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POISON IVY FACTS, MYTHS & IDENTIFICATION. Poison Ivy ( Rhus radicans or Toxicodendron radicans ) is in the Sumac Family. A deciduous vine hardy to zone 2, can climb up to 40 ft. in a tree or on other objects It is native to most of the United States

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poison ivy facts myths identification
POISON IVY FACTS, MYTHS & IDENTIFICATION

Poison Ivy (Rhus radicans or Toxicodendron radicans) is in the Sumac Family.

A deciduous vine hardy to zone 2, can climb up to 40 ft. in a tree or on other objects

It is native to most of the United States

Usually identified by three leaflets per “leaf”, also develops aerial roots which can attach to trees, fences, or other structures

Male and female on separate plants (dioecious), fruits eaten by birds and scattered throughout the landscape and unmaintained areas

Can grow just about any where, sun or shade, wet or dry, good or poor soil

Contains the oil, urushiol (you-ROO-shee-all) which, when it comes in contact with the skin, people can develop an allergic reaction and a rash

The oil can remain potent for up to five years

Three ways to get rash:

Direct Contact – touching a plant that contains urushiol

Indirect Contact – Urushiol can stick to almost anything, pets fur, garden tools, clothing, shoes

Airborne Contact – Burning poison ivy releases particles of urushiol which can contact skin

slide2

Typical Poison Ivy vine in a home landscape

  • This picture demonstrates a lot of things you should look for to help you identify
  • and avoid poison ivy, including:
  • three leaflets ('leaves of three, let it be')
  • the middle leaflet has a longer stalk (petiole) than the other two
  • leaflets are fatter near their base
  • elliptical leaflets with slight lobes
  • leaflets are all about the same size
  • no thorns along the stem
  • clusters of green or white berries may be present
  • aerial roots may be visible on the stem
slide4

Is this Poison Ivy?

No, this is not poison ivy.

It is Virginia Creeper, which is growing on an old barn in Pennsylvania.

Virginia Creeper is often confused with poison ivy. Note the groups of 5 leaflets, instead of the more characteristic

'leaves of three' configuration of poison ivy.

slide5

Another photo of a poison ivy plant.

It is interesting to note that these poison ivy leaves look a lot different than the other poison ivy plants we have shown.

That is an important reminder that poison ivy can look like a lot of different plants and you should try to remember its main characteristics instead of trying to memorize specific poison ivy pictures if you really want to avoid it.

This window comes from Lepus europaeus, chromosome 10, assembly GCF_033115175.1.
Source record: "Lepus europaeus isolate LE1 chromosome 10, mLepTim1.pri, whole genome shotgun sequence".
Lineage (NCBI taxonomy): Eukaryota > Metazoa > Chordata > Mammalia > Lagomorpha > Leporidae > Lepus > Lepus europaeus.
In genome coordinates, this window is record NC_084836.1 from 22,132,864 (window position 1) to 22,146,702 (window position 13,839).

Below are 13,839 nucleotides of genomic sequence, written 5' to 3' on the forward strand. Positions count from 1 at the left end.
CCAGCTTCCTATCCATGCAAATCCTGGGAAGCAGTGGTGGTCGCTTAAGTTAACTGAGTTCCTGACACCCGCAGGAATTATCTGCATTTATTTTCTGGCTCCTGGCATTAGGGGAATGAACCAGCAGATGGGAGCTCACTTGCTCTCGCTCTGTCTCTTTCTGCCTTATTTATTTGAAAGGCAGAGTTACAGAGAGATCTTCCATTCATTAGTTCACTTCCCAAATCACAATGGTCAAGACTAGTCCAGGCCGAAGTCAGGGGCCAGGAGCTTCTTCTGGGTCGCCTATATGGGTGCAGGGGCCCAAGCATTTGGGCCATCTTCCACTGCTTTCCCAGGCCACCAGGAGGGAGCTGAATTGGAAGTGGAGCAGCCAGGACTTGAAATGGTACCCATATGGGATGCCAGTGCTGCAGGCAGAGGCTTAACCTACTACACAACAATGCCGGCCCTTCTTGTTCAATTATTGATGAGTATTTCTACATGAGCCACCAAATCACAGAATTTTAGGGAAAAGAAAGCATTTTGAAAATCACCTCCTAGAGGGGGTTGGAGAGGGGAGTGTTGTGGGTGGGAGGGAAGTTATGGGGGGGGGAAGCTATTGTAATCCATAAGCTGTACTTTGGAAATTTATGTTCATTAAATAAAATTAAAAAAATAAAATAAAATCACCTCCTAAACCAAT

slide7

Is This Poison Ivy?

There is a lot of different things growing here, but the plants in the middle are poison ivy.

poison ivy vine on pine tree

Poison Ivy vine on Pine tree

Note the aerial roots attached to the bark

slide9

A picture of Poison Oak, growing on a cedar tree.

Like poison ivy, poison oak usually grows in clusters of three leaves.

slide10

Treating Poison Ivy Exposures

  • If you are exposed, according to the FDA, you should do the following quickly (within 10 minutes):
  • First, cleanse exposed areas with rubbing alcohol or a product like Tecnu.
  • Next, wash the exposed areas with water only no soap yet, since soap can move

the urushiol, which is the oil from the poison ivy that triggers the rash, around

your body and actually make the reaction worse.

  • Then wash the exposed area with soap and warm water.
  • Finally, put gloves on and wipe everything you had with you, including shoes,

tools, and your clothes, with rubbing alcohol and water.

  • Unfortunately, if you wait more than 10 minutes, the urushiol will likely stay on your skin and trigger the poison ivy rash. You may not be able to stop it on your skin, but you might still scrub your nails and wipe off your shoes, etc., so that you don't spread the urushiol to new areas.
some other ideas
Some other ideas
  • Members of the U.S. Forestry Service will spray arms and legs with deodorant, the aluminum chlorohydrate will help prevent the oil from causing a rash.
  • Rhus Tox is both a preventative and post rash reliever. It can be obtained over the counter at local pharmacies. Follow directions and take the proper dose before possible contact with poison ivy. Check with your doctor before using this product.
  • Use a product like IvyBlock 15 minutes before going into a possible exposure area.
  • Baking soda and water can be mixed to make a paste to help stop the itching.
  • Calamine lotion can be very soothing for the itchy rash of poison ivy. Calamine lotion that is not diluted with water can form a thin crust over the rash, which can make it less sensitive. For mild cases this may be all you need. In treating children, avoid combination products that contain antihistamines because too much antihistamine can be absorbed through the skin.
  • In both children and adults, a compress with ice-cold whole milk helps dry the rash and soothe the itch, but don't use skim milk: It's the fat in milk that helps.